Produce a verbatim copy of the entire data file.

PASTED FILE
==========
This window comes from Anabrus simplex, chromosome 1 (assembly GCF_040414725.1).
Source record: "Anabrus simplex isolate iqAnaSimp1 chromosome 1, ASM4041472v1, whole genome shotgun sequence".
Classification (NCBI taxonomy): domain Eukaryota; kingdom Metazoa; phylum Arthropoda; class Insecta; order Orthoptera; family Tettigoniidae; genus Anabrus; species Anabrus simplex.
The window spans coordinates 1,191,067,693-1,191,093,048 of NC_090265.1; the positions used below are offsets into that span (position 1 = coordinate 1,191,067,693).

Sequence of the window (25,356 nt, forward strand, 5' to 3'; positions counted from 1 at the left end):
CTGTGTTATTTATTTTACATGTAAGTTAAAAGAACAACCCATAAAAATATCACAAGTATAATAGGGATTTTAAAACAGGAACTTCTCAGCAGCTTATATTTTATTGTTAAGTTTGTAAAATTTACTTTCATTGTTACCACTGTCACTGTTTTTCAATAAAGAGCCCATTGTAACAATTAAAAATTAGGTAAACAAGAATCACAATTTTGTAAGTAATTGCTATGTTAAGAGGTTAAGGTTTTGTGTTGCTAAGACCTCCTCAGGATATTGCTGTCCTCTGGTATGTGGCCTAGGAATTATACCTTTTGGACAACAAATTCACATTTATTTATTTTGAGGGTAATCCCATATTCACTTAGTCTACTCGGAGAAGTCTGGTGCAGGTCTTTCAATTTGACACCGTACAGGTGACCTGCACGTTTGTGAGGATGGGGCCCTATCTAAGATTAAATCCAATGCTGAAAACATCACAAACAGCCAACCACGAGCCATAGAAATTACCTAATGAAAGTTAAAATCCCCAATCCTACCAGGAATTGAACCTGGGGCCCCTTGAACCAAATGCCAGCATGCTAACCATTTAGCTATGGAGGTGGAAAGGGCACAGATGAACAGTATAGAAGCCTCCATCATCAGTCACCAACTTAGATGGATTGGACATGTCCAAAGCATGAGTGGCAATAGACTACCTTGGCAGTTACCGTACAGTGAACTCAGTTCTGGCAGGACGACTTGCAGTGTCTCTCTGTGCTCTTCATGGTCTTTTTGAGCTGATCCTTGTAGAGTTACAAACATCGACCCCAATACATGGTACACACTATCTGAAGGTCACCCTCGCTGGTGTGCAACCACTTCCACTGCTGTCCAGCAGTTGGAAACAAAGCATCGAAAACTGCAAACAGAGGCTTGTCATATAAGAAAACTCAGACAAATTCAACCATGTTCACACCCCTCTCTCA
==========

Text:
This window comes from Anabrus simplex, chromosome 1 (assembly GCF_040414725.1).
Source record: "Anabrus simplex isolate iqAnaSimp1 chromosome 1, ASM4041472v1, whole genome shotgun sequence".
Classification (NCBI taxonomy): domain Eukaryota; kingdom Metazoa; phylum Arthropoda; class Insecta; order Orthoptera; family Tettigoniidae; genus Anabrus; species Anabrus simplex.
The window spans coordinates 1,191,067,693-1,191,093,048 of NC_090265.1; the positions used below are offsets into that span (position 1 = coordinate 1,191,067,693).

Sequence of the window (25,356 nt, forward strand, 5' to 3'; positions counted from 1 at the left end):
CTGTGTTATTTATTTTACATGTAAGTTAAAAGAACAACCCATAAAAATATCACAAGTATAATAGGGATTTTAAAACAGGAACTTCTCAGCAGCTTATATTTTATTGTTAAGTTTGTAAAATTTACTTTCATTGTTACCACTGTCACTGTTTTTCAATAAAGAGCCCATTGTAACAATTAAAAATTAGGTAAACAAGAATCACAATTTTGTAAGTAATTGCTATGTTAAGAGGTTAAGGTTTTGTGTTGCTAAGACCTCCTCAGGATATTGCTGTCCTCTGGTATGTGGCCTAGGAATTATACCTTTTGGACAACAAATTCACATTTATTTATTTTGAGGGTAATCCCATATTCACTTAGTCTACTCGGAGAAGTCTGGTGCAGGTCTTTCAATTTGACACCGTACAGGTGACCTGCACGTTTGTGAGGATGGGGCCCTATCTAAGATTAAATCCAATGCTGAAAACATCACAAACAGCCAACCACGAGCCATAGAAATTACCTAATGAAAGTTAAAATCCCCAATCCTACCAGGAATTGAACCTGGGGCCCCTTGAACCAAATGCCAGCATGCTAACCATTTAGCTATGGAGGTGGAAAGGGCACAGATGAACAGTATAGAAGCCTCCATCATCAGTCACCAACTTAGATGGATTGGACATGTCCAAAGCATGAGTGGCAATAGACTACCTTGGCAGTTACCGTACAGTGAACTCAGTTCTGGCAGGACGACTTGCAGTGTCTCTCTGTGCTCTTCATGGTCTTTTTGAGCTGATCCTTGTAGAGTTACAAACATCGACCCCAATACATGGTACACACTATCTGAAGGTCACCCTCGCTGGTGTGCAACCACTTCCACTGCTGTCCAGCAGTTGGAAACAAAGCATCGAAAACTGCAAACAGAGGCTTGTCATATAAGAAAACTCAGACAAATTCAACCATGTTCACACCCCTCTCTCA